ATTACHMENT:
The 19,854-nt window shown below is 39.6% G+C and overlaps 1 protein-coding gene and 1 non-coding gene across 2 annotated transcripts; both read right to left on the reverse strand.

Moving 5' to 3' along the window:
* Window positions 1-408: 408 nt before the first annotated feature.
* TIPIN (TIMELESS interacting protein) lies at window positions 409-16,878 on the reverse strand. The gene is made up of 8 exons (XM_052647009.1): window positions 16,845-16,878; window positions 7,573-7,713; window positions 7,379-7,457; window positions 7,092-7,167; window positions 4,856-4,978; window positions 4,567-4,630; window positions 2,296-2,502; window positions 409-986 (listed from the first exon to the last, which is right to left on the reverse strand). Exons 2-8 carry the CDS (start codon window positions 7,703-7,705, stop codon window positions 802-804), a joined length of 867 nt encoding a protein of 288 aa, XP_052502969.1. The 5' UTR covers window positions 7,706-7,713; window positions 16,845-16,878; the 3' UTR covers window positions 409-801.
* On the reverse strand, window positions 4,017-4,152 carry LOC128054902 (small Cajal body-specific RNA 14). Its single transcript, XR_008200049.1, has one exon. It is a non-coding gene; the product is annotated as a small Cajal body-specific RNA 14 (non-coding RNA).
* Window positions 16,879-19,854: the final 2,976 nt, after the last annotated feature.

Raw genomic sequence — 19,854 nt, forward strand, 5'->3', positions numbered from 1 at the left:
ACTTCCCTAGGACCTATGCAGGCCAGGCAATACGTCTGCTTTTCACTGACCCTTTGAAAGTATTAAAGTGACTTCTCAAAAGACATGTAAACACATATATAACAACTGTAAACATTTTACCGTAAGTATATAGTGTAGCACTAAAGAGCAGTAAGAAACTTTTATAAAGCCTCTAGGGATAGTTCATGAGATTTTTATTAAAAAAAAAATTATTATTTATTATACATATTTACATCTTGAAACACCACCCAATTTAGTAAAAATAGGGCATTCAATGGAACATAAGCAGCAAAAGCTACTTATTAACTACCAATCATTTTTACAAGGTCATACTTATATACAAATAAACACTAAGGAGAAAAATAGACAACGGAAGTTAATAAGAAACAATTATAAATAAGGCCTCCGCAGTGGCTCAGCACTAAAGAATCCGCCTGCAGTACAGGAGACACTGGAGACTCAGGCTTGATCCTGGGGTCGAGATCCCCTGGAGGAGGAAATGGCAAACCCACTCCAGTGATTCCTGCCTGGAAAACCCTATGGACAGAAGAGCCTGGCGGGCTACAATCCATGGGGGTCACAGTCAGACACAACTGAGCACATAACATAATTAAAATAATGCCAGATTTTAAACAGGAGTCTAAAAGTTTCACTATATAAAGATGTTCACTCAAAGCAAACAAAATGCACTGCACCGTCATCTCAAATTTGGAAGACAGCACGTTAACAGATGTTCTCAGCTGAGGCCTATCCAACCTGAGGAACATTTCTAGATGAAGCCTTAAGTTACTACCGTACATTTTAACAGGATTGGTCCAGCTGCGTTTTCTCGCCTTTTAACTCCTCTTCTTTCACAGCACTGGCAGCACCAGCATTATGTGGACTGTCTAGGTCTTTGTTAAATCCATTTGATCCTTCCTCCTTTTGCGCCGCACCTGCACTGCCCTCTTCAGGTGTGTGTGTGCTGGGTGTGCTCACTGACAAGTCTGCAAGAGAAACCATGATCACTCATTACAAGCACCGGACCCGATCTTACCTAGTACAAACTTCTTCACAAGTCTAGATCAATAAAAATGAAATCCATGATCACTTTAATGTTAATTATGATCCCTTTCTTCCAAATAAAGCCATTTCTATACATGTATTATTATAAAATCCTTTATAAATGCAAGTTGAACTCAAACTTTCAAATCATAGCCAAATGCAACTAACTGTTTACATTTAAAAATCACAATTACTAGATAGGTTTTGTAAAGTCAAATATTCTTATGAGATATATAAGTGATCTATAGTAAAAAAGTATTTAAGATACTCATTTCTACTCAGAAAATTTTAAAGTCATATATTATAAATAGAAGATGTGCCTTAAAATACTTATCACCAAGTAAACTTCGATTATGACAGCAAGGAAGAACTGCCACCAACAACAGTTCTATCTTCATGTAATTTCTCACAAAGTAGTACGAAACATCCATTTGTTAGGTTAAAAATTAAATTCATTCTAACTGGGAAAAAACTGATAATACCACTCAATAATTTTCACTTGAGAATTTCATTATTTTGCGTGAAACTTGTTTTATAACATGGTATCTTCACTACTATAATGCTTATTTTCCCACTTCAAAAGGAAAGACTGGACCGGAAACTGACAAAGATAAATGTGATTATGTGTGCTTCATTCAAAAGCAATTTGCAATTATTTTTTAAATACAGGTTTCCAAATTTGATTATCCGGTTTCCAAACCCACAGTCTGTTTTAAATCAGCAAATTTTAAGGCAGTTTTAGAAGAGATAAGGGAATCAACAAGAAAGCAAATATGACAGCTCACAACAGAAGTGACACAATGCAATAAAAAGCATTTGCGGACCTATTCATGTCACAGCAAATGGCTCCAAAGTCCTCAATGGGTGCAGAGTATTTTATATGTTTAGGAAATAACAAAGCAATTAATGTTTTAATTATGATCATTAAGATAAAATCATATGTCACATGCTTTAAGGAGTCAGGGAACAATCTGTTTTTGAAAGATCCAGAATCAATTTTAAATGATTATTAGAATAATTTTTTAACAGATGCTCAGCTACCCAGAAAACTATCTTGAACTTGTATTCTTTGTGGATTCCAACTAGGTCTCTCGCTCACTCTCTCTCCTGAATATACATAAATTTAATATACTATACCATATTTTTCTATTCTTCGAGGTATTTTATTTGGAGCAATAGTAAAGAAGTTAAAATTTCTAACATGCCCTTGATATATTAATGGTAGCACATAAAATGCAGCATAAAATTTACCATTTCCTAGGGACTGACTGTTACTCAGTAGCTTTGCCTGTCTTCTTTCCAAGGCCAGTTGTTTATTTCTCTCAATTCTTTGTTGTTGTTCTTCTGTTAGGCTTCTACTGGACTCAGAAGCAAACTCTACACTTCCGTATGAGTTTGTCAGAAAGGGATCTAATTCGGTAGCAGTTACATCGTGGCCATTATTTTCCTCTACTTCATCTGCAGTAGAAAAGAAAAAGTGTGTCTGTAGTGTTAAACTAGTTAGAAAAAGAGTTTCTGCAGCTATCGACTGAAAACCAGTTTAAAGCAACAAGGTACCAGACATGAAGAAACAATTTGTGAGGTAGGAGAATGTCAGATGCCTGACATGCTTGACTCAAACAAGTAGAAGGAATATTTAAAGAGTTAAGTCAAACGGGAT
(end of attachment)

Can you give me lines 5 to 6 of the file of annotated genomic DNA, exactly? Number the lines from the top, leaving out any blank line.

* On the reverse strand, window positions 4,017-4,152 carry LOC128054902 (small Cajal body-specific RNA 14). Its single transcript, XR_008200049.1, has one exon. It is a non-coding gene; the product is annotated as a small Cajal body-specific RNA 14 (non-coding RNA).
* Window positions 16,879-19,854: the final 2,976 nt, after the last annotated feature.